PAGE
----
# When is $R(G\times H) = R(G) \otimes R(H)$?

Suppose $G$ and $H$ are discrete groups. If $\rho_G$ and $\rho_H$ are reps of $G$ and $H$ on $V_G$ and $V_H$, respectively, then we get a rep of $G\times H$ on $V_G\otimes V_H$ by sending $(g,h)$ to $\rho_G(g)\otimes\rho_H(h)$. This induces a map $$R(G) \otimes R(H) \to R(G\times H)$$ where $R(\cdot)$ denotes the representation ring. I know, by character theory, that this is an isomorphism for $G$ and $H$ finite.

I am guessing this result is not true in general-- what is a simple counterexample?

Are there nice conditions on $G$ and $H$ under which the map above is an isomorphism?

EDIT

Because of some of the issues with the correct definition of representations rings, I will rephrase my question to precisely what I want to know:

Is it always the case that any finite dimensional representation (over $\mathbb C$) of $G \times H$ is isomorphic to $\bigoplus_j V_j \otimes W_j$ where $V_j$ is a rep of $G$ and $W_j$ is a rep of $H$?

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This might depend on how you define $R(G)$ without semisimplicity. The main result (that the tensor product of an irrep of $G$ with an irrep of $H$ is always an irrep of $G\times H$, and that every irrep of $G\times H$ can be written in this form) does hold for any groups $G$ and $H$, even infinite ones. See artofproblemsolving.com/Forum/viewtopic.php?f=61&t=418805 . –  darij grinberg Jun 7 '13 at 15:03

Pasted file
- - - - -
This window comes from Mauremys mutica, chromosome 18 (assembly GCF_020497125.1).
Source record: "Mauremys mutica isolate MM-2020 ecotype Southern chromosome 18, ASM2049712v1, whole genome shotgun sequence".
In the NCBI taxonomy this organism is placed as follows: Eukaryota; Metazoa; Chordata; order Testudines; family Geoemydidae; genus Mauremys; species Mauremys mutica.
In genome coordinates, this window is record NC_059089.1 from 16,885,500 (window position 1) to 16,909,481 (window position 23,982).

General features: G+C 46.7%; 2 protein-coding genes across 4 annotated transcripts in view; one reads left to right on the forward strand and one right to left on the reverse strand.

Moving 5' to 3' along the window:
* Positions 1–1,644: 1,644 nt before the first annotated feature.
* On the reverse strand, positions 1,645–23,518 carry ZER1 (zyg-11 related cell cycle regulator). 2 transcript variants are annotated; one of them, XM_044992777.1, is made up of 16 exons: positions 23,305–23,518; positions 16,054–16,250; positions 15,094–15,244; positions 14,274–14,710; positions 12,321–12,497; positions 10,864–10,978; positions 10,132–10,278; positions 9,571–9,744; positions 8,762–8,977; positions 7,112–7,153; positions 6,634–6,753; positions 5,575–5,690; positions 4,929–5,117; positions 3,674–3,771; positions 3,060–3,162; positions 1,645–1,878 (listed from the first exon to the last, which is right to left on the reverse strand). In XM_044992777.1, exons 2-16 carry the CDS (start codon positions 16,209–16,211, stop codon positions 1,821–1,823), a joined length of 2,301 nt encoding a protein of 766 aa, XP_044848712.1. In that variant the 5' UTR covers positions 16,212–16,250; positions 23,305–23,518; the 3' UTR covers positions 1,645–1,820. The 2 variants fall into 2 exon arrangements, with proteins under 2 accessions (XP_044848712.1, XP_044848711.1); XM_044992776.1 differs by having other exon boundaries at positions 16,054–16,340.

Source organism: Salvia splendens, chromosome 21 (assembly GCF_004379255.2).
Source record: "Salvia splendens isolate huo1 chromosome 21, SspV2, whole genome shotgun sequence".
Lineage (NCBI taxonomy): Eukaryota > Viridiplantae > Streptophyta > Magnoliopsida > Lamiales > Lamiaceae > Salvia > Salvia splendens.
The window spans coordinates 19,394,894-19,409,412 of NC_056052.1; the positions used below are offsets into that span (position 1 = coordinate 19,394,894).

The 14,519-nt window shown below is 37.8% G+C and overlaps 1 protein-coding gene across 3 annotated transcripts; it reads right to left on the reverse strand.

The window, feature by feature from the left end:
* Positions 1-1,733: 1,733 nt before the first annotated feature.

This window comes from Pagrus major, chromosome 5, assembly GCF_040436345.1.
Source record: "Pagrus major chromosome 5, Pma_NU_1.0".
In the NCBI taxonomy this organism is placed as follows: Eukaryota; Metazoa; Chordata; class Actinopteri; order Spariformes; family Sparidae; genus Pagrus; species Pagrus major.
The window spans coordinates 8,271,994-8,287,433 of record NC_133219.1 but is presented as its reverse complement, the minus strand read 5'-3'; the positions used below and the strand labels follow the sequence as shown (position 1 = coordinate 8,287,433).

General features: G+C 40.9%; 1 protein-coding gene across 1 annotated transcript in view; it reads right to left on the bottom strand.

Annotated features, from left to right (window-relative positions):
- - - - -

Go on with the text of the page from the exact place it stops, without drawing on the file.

@darijgrinberg I want $R(G)$ to be the ring of all representations of $G$ (not e.g. just the ring generated by irreps). Thanks for the link-- I did not know that that result holds in general. –  Eric O. Korman Jun 7 '13 at 15:21
@Eric: darij's point is that there are two ways to define $R(G)$ even as an additive group in the absence of semisimplicity; you can either impose $[A] = [B] + [C]$ whenever $A \cong B \oplus C$ or you can impose $[A] = [B] + [C]$ whenever there is a short exact sequence $0 \to B \to A \to C \to 0$ (the split Grothendieck group and the Grothendieck group respectively). The first option gives you a bigger group in general. –  Qiaochu Yuan Jun 7 '13 at 18:46
Silly question, is it true for the analog of my example? Is every finite dimensional $\mathbb{C}[x,y]$ module of the form $\bigoplus_j V_j \otimes W_j$ for finite dimensional $\mathbb{C}[x]$ (or y) modules $V_j,W_j$? I kind of thought they were weirder than that –  Jack Schmidt Jun 7 '13 at 20:40
(Take $G=H=\mathbb{Z}$ and handle inverses, which I wouldn't expect to change too much.) –  Jack Schmidt Jun 7 '13 at 20:41